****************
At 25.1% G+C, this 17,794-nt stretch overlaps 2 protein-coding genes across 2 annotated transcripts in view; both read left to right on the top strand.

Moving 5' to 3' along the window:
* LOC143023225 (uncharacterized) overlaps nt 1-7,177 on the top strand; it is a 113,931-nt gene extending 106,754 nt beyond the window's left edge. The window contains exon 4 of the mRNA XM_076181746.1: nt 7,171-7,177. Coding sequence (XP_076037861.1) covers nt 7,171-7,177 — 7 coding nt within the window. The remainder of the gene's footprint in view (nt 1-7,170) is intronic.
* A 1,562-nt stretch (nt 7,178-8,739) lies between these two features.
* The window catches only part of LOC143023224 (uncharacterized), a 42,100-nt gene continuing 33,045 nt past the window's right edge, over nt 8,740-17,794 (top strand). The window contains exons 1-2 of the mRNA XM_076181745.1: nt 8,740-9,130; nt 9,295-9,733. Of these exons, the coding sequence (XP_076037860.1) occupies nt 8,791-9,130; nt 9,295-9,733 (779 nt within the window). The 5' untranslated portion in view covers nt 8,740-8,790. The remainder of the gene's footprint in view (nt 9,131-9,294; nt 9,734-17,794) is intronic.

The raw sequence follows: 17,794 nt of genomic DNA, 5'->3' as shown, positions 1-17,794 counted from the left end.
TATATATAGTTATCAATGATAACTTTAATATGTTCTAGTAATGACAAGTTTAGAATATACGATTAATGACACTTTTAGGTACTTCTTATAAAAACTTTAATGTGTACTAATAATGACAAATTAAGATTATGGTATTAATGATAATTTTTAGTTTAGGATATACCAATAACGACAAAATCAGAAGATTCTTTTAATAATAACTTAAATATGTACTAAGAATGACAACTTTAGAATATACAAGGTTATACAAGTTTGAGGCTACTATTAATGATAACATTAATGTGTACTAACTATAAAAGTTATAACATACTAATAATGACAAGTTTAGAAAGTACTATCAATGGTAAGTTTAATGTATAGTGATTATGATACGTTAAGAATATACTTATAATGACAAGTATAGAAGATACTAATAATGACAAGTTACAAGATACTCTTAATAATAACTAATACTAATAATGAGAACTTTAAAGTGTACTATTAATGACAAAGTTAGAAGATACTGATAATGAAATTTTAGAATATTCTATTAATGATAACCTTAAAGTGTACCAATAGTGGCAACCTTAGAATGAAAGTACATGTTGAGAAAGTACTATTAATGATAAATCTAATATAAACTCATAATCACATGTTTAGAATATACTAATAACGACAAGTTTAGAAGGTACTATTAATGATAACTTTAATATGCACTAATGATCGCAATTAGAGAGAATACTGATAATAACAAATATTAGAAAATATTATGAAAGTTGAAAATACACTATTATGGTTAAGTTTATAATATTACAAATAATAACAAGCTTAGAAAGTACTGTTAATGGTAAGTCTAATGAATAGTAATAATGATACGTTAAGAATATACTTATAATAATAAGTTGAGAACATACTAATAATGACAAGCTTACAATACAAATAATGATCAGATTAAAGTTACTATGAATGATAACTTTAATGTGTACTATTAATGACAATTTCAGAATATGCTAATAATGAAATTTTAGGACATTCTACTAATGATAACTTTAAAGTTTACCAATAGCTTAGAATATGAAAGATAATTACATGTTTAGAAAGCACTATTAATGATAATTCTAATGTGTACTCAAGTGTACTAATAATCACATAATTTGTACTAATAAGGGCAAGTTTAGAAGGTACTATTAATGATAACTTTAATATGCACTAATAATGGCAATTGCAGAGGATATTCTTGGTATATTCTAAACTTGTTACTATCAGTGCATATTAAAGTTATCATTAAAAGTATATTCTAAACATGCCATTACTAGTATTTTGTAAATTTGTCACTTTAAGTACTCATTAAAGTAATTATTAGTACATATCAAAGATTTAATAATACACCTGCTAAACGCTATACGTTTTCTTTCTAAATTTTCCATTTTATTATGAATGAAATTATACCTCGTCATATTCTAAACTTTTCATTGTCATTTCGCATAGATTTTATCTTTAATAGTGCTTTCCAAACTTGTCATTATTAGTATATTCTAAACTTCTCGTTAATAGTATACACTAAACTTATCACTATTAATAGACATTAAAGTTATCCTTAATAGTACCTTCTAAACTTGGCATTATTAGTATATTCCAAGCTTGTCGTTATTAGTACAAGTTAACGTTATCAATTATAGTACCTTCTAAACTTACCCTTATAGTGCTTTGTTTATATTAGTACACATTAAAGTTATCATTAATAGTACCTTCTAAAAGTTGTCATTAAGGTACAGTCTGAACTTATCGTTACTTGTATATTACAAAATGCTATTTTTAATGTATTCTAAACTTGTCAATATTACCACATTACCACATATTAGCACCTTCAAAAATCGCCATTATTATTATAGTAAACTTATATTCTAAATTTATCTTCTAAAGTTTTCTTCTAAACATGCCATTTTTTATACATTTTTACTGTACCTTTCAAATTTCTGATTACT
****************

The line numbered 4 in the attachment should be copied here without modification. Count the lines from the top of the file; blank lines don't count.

* A 1,562-nt stretch (nt 7,178-8,739) lies between these two features.